A Look at Cameroon and Equatorial Guinea, the locales of The Informationist: Background information when reading The Informationist

Summary |  Excerpt |  Reviews |  Beyond the Book |  Readalikes |  Genres & Themes |  Author Bio

The Informationist

A Thriller

by Taylor Stevens

The Informationist by Taylor Stevens
  • Critics' Opinion:

    Readers' Opinion:

  • First Published:
    Mar 2011, 320 pages
    Paperback:
    Oct 2011, 336 pages

  • Rate this book


Book Reviewed by:
Kim Kovacs

Buy This Book

About this Book

Beyond the Book:
A Look at Cameroon and Equatorial Guinea, the locales of The Informationist

Print Review

map of Cameroon Cameroon's official name is the Republic of Cameroon. It's located on the western coast of Africa on the Bight of Biafra, which is part of the Gulf of Guinea. At 183,568 square miles, the country is a little larger than the state of California. It's been called "Africa in miniature" by the government due to its geological and cultural diversity, and within its borders one can find beaches, deserts, mountains, rainforests and savannas. The climate, too, is varied, ranging from tropical along its western coastline to semiarid and hot in the north. The country is also known as the "hinge of Africa," as a geologic fault line runs through it, and the area is, consequently, very seismically active. Mt. Cameroon, the highest mountain in sub-Saharan West Africa at 13,435 feet, is the most active volcano in West Africa and erupted as recently as 2000. Consequently, lakes in the Oku Volcanic Field have, on occasion, released fatal volcanic gases, which in 1986 were responsible for killing 1700 people.

Flag of Cameroon Once a colony of France in the north and England in the south, Cameroon achieved independence in 1960 (from France) and 1961 (from England), and has been ruled by an authoritarian president, Paul Biya, since 1982. It is considered stable politically and socially, and its primary industries are petroleum and timber, although most (70%) of the country's 19.7 million residents practice subsistence farming. The official languages are French and English, although Cameroon is home to 24 other native language groups. Christians comprise 40% of those who profess a religion, with Muslims making up another 20%. The rest engage in indigenous beliefs and practices.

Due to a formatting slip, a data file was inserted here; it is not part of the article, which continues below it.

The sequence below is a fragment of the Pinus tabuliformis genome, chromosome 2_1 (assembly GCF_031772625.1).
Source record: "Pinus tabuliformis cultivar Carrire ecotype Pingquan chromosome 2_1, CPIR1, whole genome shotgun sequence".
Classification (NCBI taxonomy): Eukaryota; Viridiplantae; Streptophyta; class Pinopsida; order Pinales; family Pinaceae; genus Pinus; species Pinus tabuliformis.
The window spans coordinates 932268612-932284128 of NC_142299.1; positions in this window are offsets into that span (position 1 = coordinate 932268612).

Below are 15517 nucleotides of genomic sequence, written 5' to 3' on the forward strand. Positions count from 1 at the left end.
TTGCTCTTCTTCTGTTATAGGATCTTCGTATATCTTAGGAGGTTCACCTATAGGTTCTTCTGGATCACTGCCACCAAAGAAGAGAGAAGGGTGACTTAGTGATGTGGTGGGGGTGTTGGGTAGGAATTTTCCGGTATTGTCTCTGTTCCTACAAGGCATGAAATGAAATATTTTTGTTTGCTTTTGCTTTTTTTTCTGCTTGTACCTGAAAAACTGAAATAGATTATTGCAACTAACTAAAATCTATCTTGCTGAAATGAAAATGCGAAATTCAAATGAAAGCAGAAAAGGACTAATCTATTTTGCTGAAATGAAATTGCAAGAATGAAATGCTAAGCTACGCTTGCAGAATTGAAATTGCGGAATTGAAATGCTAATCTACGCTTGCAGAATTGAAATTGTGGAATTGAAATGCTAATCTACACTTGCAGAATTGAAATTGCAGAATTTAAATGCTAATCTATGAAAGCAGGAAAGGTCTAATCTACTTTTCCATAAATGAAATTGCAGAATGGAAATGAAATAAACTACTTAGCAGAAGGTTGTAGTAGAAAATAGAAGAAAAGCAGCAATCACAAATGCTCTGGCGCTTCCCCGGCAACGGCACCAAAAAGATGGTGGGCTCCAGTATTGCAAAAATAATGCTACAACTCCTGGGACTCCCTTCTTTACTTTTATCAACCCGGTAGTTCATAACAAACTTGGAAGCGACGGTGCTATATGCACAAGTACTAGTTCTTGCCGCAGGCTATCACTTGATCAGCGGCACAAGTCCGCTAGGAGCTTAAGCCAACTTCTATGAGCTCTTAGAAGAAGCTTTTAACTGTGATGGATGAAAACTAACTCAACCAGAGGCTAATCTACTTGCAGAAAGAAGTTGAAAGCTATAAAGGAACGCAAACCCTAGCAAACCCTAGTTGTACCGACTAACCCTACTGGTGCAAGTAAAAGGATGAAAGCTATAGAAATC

map of Equatorial Guinea Equatorial Guinea is Cameroon's much smaller neighbor to the south. Officially the Republic of Equatorial Guinea, it is one of the smallest nations in Africa at 11,000 square miles - smaller than the state of Maryland. It is comprised of a mainland and five islands in the Bight of Biafra, including Bioko Island 25 miles off the coast of Cameroon, which hosts the nation's capital city Malabo. While the islands are volcanic, the mainland is primarily tropical rain forest, and is unrelentingly hot and humid; less than 5% of the land is arable.

Flag of Equatorial Guinea Equatorial Guinea gained independence from Spain in 1968, and President Teodoro Obiang Nguema Mbasogo has ruled since 1979. The region has become very wealthy over the past decade with the discovery of off-shore oil reserves; it is currently Sub-Saharan Africa's third largest oil exporter. However, this largesse has remained in the hands of the elite, and according to the CIA World Factbook, "The government has been widely criticized for its lack of transparency and misuse of oil revenues." With very little revenue used to enhance the lives of the general population, approximately 70% live below the poverty line even though unemployment is only 22%.

Article by Kim Kovacs

This article was originally published in April 2011, and has been updated for the October 2011 paperback release. Click here to go to this issue.

This article is available to non-members for a limited time. You can also read these articles for free. For full access become a member today.

Membership Advantages
  • Reviews
  • "Beyond the Book" backstories
  • Free books to read and review (US only)
  • Find books by time period, setting & theme
  • Read-alike suggestions by book and author
  • Book club discussions
  • and much more!
  • Just $10 for 3 months or $35 for a year
  • More about membership!

Support BookBrowse

Become a Member and discover books that entertain, engage & enlighten!

Join Today!

Editor's Choice

  • Book Jacket: The Radium Girls
    The Radium Girls
    by Kate Moore
    In 1915, Austrian-born Sabin von Sochocky developed a luminescent paint that used radium to create a...
  • Book Jacket: Long Black Veil
    Long Black Veil
    by Jennifer Finney Boylan
    "This was a long time ago, before my first death, and none of us now are the people we were then. ...
  • Book Jacket: Proving Ground
    Proving Ground
    by Peter Blauner
    More than a decade after winning the 1992 Best First Novel Edgar for Slow Motion Riot, Peter Blauner...

Win this book!
Win News of the World

News of the World

A brilliant work of historical fiction that explores the boundaries of family, responsibility, honor, and trust.

Enter

First Impressions

  • Book Jacket

    The Essex Serpent
    by Sarah Perry

    Costa Book Award Finalist and the Waterstones (UK) Book of the Year 2016
    Reader Reviews

Word Play

Solve this clue:

T's S I Numbers

and be entered to win..

Book Discussion
Book Jacket
The One-in-a-Million Boy by Monica Wood

A richly layered novel of hearts broken seemingly beyond repair and then bound by a stunning act of human devotion.

About the book
Join the discussion!

Books that     
entertain,
     engage

 & enlighten

Visitors can view some of BookBrowse for free. Full access is for members only.

Join Today!

Your guide toexceptional          books

BookBrowse seeks out and recommends books that we believe to be best in class. Books that will whisk you to faraway places and times, that will expand your mind and challenge you -- the kinds of books you just can't wait to tell your friends about.